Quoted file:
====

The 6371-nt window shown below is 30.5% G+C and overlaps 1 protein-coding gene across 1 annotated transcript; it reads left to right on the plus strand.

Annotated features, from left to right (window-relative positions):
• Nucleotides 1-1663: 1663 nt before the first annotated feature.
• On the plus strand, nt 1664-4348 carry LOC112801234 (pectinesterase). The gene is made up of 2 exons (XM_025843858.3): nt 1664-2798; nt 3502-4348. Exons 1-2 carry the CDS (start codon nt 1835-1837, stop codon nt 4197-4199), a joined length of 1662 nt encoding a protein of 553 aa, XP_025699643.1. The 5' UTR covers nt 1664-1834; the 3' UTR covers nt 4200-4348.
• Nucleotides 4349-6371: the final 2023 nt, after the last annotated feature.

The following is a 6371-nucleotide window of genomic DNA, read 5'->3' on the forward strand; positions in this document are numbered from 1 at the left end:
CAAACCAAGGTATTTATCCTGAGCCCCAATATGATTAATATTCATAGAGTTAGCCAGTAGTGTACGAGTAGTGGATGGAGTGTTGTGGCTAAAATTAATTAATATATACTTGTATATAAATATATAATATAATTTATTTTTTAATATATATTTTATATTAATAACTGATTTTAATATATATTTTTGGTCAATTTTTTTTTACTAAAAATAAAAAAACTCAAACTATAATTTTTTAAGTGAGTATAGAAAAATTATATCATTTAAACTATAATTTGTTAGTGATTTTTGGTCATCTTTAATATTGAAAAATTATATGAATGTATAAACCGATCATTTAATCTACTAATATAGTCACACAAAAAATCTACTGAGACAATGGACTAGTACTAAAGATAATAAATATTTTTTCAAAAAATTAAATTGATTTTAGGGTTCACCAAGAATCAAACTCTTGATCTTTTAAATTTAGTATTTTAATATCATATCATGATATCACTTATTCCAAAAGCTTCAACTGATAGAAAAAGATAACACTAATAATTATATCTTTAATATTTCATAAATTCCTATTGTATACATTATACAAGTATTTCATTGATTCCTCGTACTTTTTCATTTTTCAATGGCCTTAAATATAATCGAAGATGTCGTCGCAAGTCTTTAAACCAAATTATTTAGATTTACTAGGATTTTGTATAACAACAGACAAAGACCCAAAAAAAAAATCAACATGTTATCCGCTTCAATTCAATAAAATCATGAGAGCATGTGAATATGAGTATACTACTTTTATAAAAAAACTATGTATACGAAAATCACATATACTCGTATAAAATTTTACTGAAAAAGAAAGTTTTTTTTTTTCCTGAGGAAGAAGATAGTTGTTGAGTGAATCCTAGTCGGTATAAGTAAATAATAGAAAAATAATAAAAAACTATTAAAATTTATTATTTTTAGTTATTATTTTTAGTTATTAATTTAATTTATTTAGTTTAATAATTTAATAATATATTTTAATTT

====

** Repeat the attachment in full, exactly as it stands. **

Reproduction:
The 6371-nt window shown below is 30.5% G+C and overlaps 1 protein-coding gene across 1 annotated transcript; it reads left to right on the plus strand.

Annotated features, from left to right (window-relative positions):
• Nucleotides 1-1663: 1663 nt before the first annotated feature.
• On the plus strand, nt 1664-4348 carry LOC112801234 (pectinesterase). The gene is made up of 2 exons (XM_025843858.3): nt 1664-2798; nt 3502-4348. Exons 1-2 carry the CDS (start codon nt 1835-1837, stop codon nt 4197-4199), a joined length of 1662 nt encoding a protein of 553 aa, XP_025699643.1. The 5' UTR covers nt 1664-1834; the 3' UTR covers nt 4200-4348.
• Nucleotides 4349-6371: the final 2023 nt, after the last annotated feature.

The following is a 6371-nucleotide window of genomic DNA, read 5'->3' on the forward strand; positions in this document are numbered from 1 at the left end:
CAAACCAAGGTATTTATCCTGAGCCCCAATATGATTAATATTCATAGAGTTAGCCAGTAGTGTACGAGTAGTGGATGGAGTGTTGTGGCTAAAATTAATTAATATATACTTGTATATAAATATATAATATAATTTATTTTTTAATATATATTTTATATTAATAACTGATTTTAATATATATTTTTGGTCAATTTTTTTTTACTAAAAATAAAAAAACTCAAACTATAATTTTTTAAGTGAGTATAGAAAAATTATATCATTTAAACTATAATTTGTTAGTGATTTTTGGTCATCTTTAATATTGAAAAATTATATGAATGTATAAACCGATCATTTAATCTACTAATATAGTCACACAAAAAATCTACTGAGACAATGGACTAGTACTAAAGATAATAAATATTTTTTCAAAAAATTAAATTGATTTTAGGGTTCACCAAGAATCAAACTCTTGATCTTTTAAATTTAGTATTTTAATATCATATCATGATATCACTTATTCCAAAAGCTTCAACTGATAGAAAAAGATAACACTAATAATTATATCTTTAATATTTCATAAATTCCTATTGTATACATTATACAAGTATTTCATTGATTCCTCGTACTTTTTCATTTTTCAATGGCCTTAAATATAATCGAAGATGTCGTCGCAAGTCTTTAAACCAAATTATTTAGATTTACTAGGATTTTGTATAACAACAGACAAAGACCCAAAAAAAAAATCAACATGTTATCCGCTTCAATTCAATAAAATCATGAGAGCATGTGAATATGAGTATACTACTTTTATAAAAAAACTATGTATACGAAAATCACATATACTCGTATAAAATTTTACTGAAAAAGAAAGTTTTTTTTTTTCCTGAGGAAGAAGATAGTTGTTGAGTGAATCCTAGTCGGTATAAGTAAATAATAGAAAAATAATAAAAAACTATTAAAATTTATTATTTTTAGTTATTATTTTTAGTTATTAATTTAATTTATTTAGTTTAATAATTTAATAATATATTTTAATTT